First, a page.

UPDATE: Two pitchers made their Major League debuts today. Chuck James of Atlanta won his first game by going 8 strong innings of 1 run ball, striking out 8, while walking 4 and allowing 3 hits. He's 24 years old with only 22 games above A ball. The other pitcher was Anibal Sanchez of the Marlins, who threw 5.2 innings against our beloved Yankees in the second game of a split double header. He earned the win by shutting out the Bombers on 7 hits and no walks. Sanchez is barely 22 years old, and was a premium in the trade between Boston and the Marlins that exchanged Beckett for Hanley Ramirez. Sanchez pitched 26 games above A ball with the Red Sox and Marlins farm clubs, and was far less impressive than Phil Hughes. More fuel for the fire.
Saturday, June 24, 2006
Just a quick one today.....
Welcome back Joe Girardi. He was always one of my favorite Yankees, and when he returned to the bench last year, I hoped it was for good. I still dream that one day he'll be Yankee manager. The Marlins are the best team in baseball over the last month or so. Congrats Joe.
Welcome back Andy Phillips. After being banished to the bench during the road trip in NL ballparks, A-Phil went 3-4 today and should get plenty of face time at the Stadium. In the end, he may just be more important than Melky.
Welcome back Chien Ming Wang. Not that he really went anywhere, but he could easily have let the 9th inning loss the other day stick in his head and snowball into something negative. Nah....actually he couldn't have done that. It's not in him. He's ice cold and ready to take the ball everytime out. To quote Method Man and Redman, "He's a KILLAAAAAH!!!!"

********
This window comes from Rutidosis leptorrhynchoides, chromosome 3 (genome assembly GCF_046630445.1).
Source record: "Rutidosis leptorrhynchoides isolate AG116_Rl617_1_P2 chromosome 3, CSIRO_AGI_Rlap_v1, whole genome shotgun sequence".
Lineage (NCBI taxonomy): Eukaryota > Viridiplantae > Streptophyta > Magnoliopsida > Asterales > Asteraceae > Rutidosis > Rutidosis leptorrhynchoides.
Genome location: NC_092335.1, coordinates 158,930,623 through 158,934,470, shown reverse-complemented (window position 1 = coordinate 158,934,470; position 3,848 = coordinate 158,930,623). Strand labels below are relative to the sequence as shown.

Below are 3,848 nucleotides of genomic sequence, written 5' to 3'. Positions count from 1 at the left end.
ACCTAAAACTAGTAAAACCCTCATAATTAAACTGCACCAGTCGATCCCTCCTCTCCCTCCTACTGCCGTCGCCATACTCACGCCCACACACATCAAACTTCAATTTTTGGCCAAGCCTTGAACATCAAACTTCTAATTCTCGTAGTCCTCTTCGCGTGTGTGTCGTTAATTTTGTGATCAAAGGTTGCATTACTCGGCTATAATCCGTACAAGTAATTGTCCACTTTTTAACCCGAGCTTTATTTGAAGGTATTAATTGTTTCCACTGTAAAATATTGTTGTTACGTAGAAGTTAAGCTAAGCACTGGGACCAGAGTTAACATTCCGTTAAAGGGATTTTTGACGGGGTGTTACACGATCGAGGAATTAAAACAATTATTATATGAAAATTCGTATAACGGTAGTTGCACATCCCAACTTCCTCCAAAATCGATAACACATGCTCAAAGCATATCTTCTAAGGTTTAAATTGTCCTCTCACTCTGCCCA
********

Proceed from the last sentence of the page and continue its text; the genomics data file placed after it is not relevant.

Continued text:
On note from Columbus: Erubial Durazo is currently batting .304/.410/.471 in 16 games with a couple of homers, 9 RBIs, and heating up by the day. See you soon big fellah.
That's it today. More tomorrow. Go Yanks.
Thursday, June 22, 2006
Canyon of Heroes has ecllipsed the 10,000 hit mark in just under 4 months. The pace has quickened significantly over the last 45 days and I anticipate that the next 10,000 will come even faster. Thanks to all the people who have stopped by to read. Thanks to the many people who have linked to me and supported me as this blog has rolled along. You can find many of them in my linkroll on the right, but a special "big up" goes out to Cliff and Alex at Bronx Banter. It took a move to Japan to meet Alex, whereas he lives in my old building in the Bronx. Funny world.
As for the Yanks....an off day means that we have a little time to get home, lick our wounds, and prepare for a nice 9 game homestand. I have a feeling that the see-saw battle with the Red Stockings for first place in the AL East is going to swing our way during this homestand. Following that, I'd love to think we'll be close to a deal for some pitching before the trade deadline.
Go get 'em Bombers. See you tomorrow.
Now that's domination baby. 5-0 victory. 11 hits, 4 walks, and 1 HBP against 3 hits, 5 walks, and 1 HBP. Wright and Hamels dueled nicely, but.....
Villone was nasty.
Proctor was gritty.
Farnsworth was bullish.
Philly has a good core of young players and we were lucky to escape from that series with a win (thanks Rhodesie). The thing is, I bet that WIP 610 Radio was wall to wall with doomsday Philles "fans" trying to sort out why the 665 layer of Hell is not deep enough for the team, and why they belong at 666. I would so enjoy hearing that again. It's been awhile.
It's encouraging to see the team win this way. Cabrera and Cairo did the heavy lifting by getting on base while Damon and Jeter did their part in driving them home. Giambi, Posada, Bernie, and A-Rod went a combined 0-15 and we still scored 5 runs. We don't need any other bats. The offense is fine. What we need is a starting pitcher that can go 7 innings, and Dotel. Once those things are in place, we are off to the races.